When Kent Beck published his book on XP his message was clear. Refactor mercilessly.
Refactoring is a form of rework and in lean that is considered waste. So was Kent mistaken about this?
Is there any proof that refactoring and Evolutionary Design (ED) are better than Big Upfront Design (BUD)? Agilist seem to have a strong believe that BUD leads to more waste than ED. The cost of refactoring is considered lower than the cost of building the wrong system.
However, is there any proof to this or is it just beliefs and gut feelings? I have certainly seen absolute poor design coming from ED, but so have I seen this with BUD. The difference? BUD seems to deliver structured crap. ED seems to deliver unstructured spaghetti crap.
“Now hold on”, I hear you saying. That must mean they did not refactor! Maybe… The success of refactoring seems to depend on several things. Skill, experience, motivation, courage, discipline. Discipline is only easy when it has become a habit. As long as we need to think about it, it is doomed to fail. If we are still dependent on willpower, then there is a fair chance we won’t refactor when we know it is needed.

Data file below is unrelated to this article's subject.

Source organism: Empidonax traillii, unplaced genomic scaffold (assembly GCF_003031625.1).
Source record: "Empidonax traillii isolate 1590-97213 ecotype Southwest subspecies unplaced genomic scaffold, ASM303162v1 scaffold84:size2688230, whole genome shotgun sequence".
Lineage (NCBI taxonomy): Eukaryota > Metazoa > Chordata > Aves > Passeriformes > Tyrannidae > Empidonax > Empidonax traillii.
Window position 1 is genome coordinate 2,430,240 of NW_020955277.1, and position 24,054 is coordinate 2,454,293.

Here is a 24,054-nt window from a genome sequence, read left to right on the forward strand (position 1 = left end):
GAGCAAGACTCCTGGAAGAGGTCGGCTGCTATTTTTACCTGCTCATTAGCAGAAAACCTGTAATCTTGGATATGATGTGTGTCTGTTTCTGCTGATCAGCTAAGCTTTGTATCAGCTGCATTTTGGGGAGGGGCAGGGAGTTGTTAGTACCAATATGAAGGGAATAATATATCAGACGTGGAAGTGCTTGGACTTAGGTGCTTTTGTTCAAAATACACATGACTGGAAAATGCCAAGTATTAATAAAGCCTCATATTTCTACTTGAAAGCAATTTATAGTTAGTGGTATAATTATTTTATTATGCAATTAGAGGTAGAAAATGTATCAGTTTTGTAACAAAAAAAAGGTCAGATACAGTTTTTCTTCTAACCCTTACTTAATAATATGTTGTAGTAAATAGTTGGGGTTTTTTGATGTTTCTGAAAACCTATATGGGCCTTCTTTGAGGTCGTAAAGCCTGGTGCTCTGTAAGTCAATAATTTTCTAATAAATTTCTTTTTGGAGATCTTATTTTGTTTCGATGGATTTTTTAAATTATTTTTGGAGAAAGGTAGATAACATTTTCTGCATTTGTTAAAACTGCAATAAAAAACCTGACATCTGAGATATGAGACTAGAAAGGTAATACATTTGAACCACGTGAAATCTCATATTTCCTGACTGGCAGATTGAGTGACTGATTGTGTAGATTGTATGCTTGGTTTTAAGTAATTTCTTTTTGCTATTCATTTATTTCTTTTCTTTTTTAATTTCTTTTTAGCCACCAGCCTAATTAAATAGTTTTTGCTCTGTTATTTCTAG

Don’t get me wrong. I much more like the ED way of working, but I am just not sure it can be considered a superior to BUD.
ED is allows earlier feedback. This makes it easier to adjust when you find out you are working in the wrong direction. ED allows responding to change, but this also has it’s limits. If the entire goal of the software system changes, it may mean the whole software must be changed.
Refactor mercilessly. Is that even a good idea? I have seen teams stranding and take forever to deliver the next feature, because they needed to refactor more. When you encounter such a situation, stop them? Refactoring is only allowed on code that is impacted by adding the next feature.